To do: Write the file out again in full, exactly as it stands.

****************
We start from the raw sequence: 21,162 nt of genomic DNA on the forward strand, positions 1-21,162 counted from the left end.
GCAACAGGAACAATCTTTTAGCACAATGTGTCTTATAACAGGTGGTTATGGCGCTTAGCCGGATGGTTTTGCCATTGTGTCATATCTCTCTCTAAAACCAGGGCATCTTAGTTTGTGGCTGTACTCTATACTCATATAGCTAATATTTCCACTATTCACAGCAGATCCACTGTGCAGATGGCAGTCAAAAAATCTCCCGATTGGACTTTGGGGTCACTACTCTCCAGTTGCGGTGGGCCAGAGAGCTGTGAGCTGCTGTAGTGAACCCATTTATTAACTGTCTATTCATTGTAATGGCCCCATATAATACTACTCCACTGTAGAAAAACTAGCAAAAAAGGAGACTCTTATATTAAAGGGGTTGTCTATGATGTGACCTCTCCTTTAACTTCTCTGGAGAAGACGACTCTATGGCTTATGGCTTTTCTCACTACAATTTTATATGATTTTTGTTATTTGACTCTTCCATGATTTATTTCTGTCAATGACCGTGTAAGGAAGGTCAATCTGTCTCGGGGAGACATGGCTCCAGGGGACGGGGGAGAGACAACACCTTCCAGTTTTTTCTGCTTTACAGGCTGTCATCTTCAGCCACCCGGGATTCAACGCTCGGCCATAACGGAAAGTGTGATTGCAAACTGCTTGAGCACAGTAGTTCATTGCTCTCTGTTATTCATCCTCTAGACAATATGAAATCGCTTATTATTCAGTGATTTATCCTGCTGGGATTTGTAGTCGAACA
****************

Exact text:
We start from the raw sequence: 21,162 nt of genomic DNA on the forward strand, positions 1-21,162 counted from the left end.
GCAACAGGAACAATCTTTTAGCACAATGTGTCTTATAACAGGTGGTTATGGCGCTTAGCCGGATGGTTTTGCCATTGTGTCATATCTCTCTCTAAAACCAGGGCATCTTAGTTTGTGGCTGTACTCTATACTCATATAGCTAATATTTCCACTATTCACAGCAGATCCACTGTGCAGATGGCAGTCAAAAAATCTCCCGATTGGACTTTGGGGTCACTACTCTCCAGTTGCGGTGGGCCAGAGAGCTGTGAGCTGCTGTAGTGAACCCATTTATTAACTGTCTATTCATTGTAATGGCCCCATATAATACTACTCCACTGTAGAAAAACTAGCAAAAAAGGAGACTCTTATATTAAAGGGGTTGTCTATGATGTGACCTCTCCTTTAACTTCTCTGGAGAAGACGACTCTATGGCTTATGGCTTTTCTCACTACAATTTTATATGATTTTTGTTATTTGACTCTTCCATGATTTATTTCTGTCAATGACCGTGTAAGGAAGGTCAATCTGTCTCGGGGAGACATGGCTCCAGGGGACGGGGGAGAGACAACACCTTCCAGTTTTTTCTGCTTTACAGGCTGTCATCTTCAGCCACCCGGGATTCAACGCTCGGCCATAACGGAAAGTGTGATTGCAAACTGCTTGAGCACAGTAGTTCATTGCTCTCTGTTATTCATCCTCTAGACAATATGAAATCGCTTATTATTCAGTGATTTATCCTGCTGGGATTTGTAGTCGAACA